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Immigration reform theme of Bush speech

President Bush is expected to give a scaled-down speech bowing to political realities.

President Bush is expected to give a scaled-down speech bowing to political realities.

WASHINGTON – President Bush will urge passage of comprehensive immigration reform during his sixth State of the Union address tonight.

It will be one of the main themes of the speech.

Bush has called for changing the nation’s immigration laws since he became president in 2001. But some immigrant advocates say the new, Democrat-controlled Congress gives the Republican president his best opportunity to push through a plan to both better secure the nation’s borders and legalize millions of illegal immigrants.

“Look at the list of issues he can get done in the next couple of years, and this is one of those things he might actually be able to do,” said Angela Kelley, deputy director of the National Immigration Forum, an immigrant advocacy organization based in Washington. “Quite frankly, what we need is for him to finally put some muscle into the effort.”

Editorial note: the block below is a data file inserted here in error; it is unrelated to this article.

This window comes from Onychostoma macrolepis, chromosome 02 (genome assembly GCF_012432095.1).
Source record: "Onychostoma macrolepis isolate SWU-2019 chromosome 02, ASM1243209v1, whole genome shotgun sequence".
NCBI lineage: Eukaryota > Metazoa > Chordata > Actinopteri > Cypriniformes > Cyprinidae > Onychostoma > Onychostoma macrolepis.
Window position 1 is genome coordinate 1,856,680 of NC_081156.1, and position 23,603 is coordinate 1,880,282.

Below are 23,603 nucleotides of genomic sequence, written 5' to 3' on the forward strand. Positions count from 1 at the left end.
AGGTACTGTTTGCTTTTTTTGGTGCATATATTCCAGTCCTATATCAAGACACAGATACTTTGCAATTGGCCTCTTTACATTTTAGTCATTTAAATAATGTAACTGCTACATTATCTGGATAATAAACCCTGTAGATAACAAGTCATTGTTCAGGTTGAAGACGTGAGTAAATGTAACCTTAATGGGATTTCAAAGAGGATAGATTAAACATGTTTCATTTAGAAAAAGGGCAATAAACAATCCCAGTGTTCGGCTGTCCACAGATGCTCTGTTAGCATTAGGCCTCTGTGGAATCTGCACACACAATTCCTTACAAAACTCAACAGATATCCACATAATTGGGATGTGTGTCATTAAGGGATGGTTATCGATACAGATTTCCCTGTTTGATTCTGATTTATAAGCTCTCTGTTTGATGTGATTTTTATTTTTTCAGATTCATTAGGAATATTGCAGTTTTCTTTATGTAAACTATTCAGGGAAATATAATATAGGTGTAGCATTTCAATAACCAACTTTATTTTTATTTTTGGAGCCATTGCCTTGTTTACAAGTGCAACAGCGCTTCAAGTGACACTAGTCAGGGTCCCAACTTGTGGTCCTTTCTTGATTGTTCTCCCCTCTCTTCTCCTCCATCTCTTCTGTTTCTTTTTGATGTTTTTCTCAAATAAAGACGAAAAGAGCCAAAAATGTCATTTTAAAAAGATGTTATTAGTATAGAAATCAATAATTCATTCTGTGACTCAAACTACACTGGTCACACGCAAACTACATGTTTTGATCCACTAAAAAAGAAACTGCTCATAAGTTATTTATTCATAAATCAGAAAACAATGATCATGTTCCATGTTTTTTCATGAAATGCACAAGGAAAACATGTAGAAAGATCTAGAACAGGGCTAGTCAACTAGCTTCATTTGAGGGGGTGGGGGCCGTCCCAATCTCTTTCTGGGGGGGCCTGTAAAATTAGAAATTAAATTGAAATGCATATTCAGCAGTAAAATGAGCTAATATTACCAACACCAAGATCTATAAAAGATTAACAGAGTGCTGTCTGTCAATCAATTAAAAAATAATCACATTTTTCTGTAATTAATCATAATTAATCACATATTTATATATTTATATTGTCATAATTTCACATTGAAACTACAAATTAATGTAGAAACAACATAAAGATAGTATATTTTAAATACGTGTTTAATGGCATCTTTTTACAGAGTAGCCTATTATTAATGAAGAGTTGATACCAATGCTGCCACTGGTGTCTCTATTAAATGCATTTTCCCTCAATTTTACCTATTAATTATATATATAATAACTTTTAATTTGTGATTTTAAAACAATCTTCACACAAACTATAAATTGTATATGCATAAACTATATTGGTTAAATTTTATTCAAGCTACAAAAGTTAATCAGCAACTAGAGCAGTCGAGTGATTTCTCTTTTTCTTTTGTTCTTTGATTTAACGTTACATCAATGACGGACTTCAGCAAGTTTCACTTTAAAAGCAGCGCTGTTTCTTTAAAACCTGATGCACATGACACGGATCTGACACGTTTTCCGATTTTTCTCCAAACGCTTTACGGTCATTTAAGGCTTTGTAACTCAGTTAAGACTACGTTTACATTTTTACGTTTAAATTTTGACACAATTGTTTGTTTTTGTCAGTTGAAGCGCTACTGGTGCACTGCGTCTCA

She said she hopes the speech will be the beginning of a push.

Bush will make the nationally televised address as a president beset by political opposition and public anxiety over his Iraq war plans, low approval ratings, a Congress controlled by the other party and a tight budget.

In a nod to these political realities, aides say, Bush intends to give a scaled-down speech that takes on fewer topics and seeks to emphasize common ground with Democrats.

Along with immigration reform, other major topics to be taken up are energy, health care, education and the war on terror.

“He’s going to lay a way forward for Democrats and Republicans to work together on the issues that are atop the stated concerns for all Americans,” White House spokesman Tony Snow said. “So, if you talk about those in a way that gives both parties an opportunity to work together and achieve success, that’s a good and important thing.”

What exactly new Bush might have to say about immigration reform, if anything, has not been revealed.